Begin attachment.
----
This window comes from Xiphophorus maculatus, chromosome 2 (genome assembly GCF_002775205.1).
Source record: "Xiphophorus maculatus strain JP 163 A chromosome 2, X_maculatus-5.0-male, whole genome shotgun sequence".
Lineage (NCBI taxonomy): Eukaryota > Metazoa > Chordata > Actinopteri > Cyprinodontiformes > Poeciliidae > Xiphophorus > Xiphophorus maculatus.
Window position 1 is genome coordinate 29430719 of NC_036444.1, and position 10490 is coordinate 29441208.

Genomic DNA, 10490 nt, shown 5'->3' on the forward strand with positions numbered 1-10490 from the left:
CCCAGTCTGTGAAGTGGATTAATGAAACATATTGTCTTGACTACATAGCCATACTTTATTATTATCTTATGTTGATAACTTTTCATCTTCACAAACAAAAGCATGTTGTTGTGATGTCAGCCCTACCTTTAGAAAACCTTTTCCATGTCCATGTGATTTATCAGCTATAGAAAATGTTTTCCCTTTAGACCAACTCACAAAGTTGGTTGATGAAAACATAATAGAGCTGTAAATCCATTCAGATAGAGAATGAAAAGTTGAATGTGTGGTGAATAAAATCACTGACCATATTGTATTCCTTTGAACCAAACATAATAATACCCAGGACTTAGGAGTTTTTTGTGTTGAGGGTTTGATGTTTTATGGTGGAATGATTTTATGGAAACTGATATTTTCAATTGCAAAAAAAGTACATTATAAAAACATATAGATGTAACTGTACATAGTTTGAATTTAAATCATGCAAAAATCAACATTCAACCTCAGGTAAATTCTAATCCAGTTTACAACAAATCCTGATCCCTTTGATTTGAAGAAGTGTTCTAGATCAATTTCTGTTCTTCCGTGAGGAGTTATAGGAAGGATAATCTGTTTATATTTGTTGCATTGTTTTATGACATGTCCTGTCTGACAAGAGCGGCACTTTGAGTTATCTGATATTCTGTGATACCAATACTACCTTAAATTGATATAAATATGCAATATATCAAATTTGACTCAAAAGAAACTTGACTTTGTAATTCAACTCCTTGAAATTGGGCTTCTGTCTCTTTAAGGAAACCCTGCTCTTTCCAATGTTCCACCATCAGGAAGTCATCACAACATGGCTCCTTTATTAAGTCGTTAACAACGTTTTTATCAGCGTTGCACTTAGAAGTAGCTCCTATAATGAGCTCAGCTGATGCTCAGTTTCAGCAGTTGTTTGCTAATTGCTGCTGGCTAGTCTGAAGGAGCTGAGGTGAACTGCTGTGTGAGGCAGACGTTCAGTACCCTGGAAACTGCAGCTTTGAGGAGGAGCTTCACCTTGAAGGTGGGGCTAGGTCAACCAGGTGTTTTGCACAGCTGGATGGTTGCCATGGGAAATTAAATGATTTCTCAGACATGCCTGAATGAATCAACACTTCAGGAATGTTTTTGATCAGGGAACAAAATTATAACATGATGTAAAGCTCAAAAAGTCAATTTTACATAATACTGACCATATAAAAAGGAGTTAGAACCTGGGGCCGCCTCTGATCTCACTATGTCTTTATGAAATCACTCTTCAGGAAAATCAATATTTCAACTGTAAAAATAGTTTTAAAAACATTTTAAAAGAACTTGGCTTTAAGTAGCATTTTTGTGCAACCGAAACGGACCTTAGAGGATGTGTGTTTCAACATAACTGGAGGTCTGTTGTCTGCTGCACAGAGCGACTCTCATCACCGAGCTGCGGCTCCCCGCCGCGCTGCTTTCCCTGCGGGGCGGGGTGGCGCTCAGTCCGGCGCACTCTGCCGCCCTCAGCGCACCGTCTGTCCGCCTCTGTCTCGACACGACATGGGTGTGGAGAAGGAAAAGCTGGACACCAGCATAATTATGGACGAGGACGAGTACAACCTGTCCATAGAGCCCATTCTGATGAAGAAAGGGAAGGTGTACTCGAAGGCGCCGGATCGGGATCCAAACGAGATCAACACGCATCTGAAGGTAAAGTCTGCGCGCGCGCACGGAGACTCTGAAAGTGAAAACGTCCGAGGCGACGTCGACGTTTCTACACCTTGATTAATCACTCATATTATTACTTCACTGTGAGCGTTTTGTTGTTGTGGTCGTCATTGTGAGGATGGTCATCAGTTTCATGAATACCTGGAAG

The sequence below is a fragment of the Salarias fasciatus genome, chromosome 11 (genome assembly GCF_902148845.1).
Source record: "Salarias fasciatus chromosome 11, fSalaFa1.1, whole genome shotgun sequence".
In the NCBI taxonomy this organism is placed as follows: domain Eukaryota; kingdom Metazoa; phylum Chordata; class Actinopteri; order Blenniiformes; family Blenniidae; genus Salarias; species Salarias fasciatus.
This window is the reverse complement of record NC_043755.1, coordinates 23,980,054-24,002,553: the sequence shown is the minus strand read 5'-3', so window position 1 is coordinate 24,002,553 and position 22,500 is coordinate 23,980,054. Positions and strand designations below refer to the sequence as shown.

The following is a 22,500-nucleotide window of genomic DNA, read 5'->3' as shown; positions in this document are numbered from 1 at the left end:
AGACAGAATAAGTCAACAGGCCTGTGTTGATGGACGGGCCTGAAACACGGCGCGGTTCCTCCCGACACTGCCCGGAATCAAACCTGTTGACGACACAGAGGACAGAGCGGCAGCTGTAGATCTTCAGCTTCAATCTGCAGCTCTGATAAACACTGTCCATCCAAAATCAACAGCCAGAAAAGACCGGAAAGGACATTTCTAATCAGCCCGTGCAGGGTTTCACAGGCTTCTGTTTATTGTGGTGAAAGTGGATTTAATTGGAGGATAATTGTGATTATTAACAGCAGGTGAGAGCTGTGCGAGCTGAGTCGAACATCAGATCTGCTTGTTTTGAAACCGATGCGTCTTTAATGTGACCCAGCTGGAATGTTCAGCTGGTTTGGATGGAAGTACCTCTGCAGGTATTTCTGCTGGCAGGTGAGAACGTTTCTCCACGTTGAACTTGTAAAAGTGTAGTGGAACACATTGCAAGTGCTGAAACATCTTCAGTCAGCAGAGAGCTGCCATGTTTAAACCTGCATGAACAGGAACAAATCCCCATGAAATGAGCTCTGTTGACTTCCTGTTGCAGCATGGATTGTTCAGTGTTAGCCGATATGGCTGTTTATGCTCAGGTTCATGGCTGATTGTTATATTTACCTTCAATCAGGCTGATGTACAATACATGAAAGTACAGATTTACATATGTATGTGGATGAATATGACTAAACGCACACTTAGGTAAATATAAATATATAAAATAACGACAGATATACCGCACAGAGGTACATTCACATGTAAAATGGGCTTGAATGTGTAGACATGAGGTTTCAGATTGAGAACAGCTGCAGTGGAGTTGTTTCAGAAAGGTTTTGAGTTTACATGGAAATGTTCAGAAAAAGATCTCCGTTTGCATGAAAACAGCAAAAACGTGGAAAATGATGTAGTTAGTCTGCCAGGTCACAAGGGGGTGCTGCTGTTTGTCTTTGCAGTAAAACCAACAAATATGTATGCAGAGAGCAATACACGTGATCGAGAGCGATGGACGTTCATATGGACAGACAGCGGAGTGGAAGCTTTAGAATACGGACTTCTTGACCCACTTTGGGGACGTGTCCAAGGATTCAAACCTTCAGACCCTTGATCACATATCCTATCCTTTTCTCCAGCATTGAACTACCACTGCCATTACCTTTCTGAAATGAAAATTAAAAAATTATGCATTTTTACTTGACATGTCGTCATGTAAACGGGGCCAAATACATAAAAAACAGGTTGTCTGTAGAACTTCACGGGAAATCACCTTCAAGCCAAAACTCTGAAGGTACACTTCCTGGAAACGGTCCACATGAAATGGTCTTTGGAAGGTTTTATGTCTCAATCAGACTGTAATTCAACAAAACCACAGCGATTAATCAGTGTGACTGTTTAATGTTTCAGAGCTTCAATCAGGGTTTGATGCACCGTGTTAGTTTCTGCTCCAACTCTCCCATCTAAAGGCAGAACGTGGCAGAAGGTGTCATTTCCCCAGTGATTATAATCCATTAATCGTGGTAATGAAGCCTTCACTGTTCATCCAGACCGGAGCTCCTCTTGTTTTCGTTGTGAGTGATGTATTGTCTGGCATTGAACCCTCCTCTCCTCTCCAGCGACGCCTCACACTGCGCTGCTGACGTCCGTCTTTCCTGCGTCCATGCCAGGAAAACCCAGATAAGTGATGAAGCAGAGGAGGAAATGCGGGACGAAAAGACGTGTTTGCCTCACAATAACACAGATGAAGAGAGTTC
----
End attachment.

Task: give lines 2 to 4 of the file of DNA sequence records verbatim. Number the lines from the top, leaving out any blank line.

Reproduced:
Source record: "Xiphophorus maculatus strain JP 163 A chromosome 2, X_maculatus-5.0-male, whole genome shotgun sequence".
Lineage (NCBI taxonomy): Eukaryota > Metazoa > Chordata > Actinopteri > Cyprinodontiformes > Poeciliidae > Xiphophorus > Xiphophorus maculatus.
Window position 1 is genome coordinate 29430719 of NC_036444.1, and position 10490 is coordinate 29441208.